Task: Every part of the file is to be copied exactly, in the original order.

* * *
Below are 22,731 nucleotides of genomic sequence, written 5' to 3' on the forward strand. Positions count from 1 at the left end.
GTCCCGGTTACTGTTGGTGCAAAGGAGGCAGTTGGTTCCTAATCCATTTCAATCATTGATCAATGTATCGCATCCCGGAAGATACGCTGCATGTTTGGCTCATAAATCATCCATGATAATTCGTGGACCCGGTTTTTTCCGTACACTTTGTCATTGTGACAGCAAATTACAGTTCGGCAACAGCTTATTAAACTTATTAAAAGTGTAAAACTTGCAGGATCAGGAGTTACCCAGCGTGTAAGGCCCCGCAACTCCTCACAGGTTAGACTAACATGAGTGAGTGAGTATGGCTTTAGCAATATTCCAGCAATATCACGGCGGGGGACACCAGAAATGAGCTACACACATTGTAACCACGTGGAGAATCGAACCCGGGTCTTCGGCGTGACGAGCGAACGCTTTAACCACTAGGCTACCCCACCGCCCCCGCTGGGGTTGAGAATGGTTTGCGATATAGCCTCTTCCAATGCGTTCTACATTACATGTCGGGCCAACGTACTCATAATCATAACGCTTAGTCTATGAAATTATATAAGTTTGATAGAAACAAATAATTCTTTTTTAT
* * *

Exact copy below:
Below are 22,731 nucleotides of genomic sequence, written 5' to 3' on the forward strand. Positions count from 1 at the left end.
GTCCCGGTTACTGTTGGTGCAAAGGAGGCAGTTGGTTCCTAATCCATTTCAATCATTGATCAATGTATCGCATCCCGGAAGATACGCTGCATGTTTGGCTCATAAATCATCCATGATAATTCGTGGACCCGGTTTTTTCCGTACACTTTGTCATTGTGACAGCAAATTACAGTTCGGCAACAGCTTATTAAACTTATTAAAAGTGTAAAACTTGCAGGATCAGGAGTTACCCAGCGTGTAAGGCCCCGCAACTCCTCACAGGTTAGACTAACATGAGTGAGTGAGTATGGCTTTAGCAATATTCCAGCAATATCACGGCGGGGGACACCAGAAATGAGCTACACACATTGTAACCACGTGGAGAATCGAACCCGGGTCTTCGGCGTGACGAGCGAACGCTTTAACCACTAGGCTACCCCACCGCCCCCGCTGGGGTTGAGAATGGTTTGCGATATAGCCTCTTCCAATGCGTTCTACATTACATGTCGGGCCAACGTACTCATAATCATAACGCTTAGTCTATGAAATTATATAAGTTTGATAGAAACAAATAATTCTTTTTTAT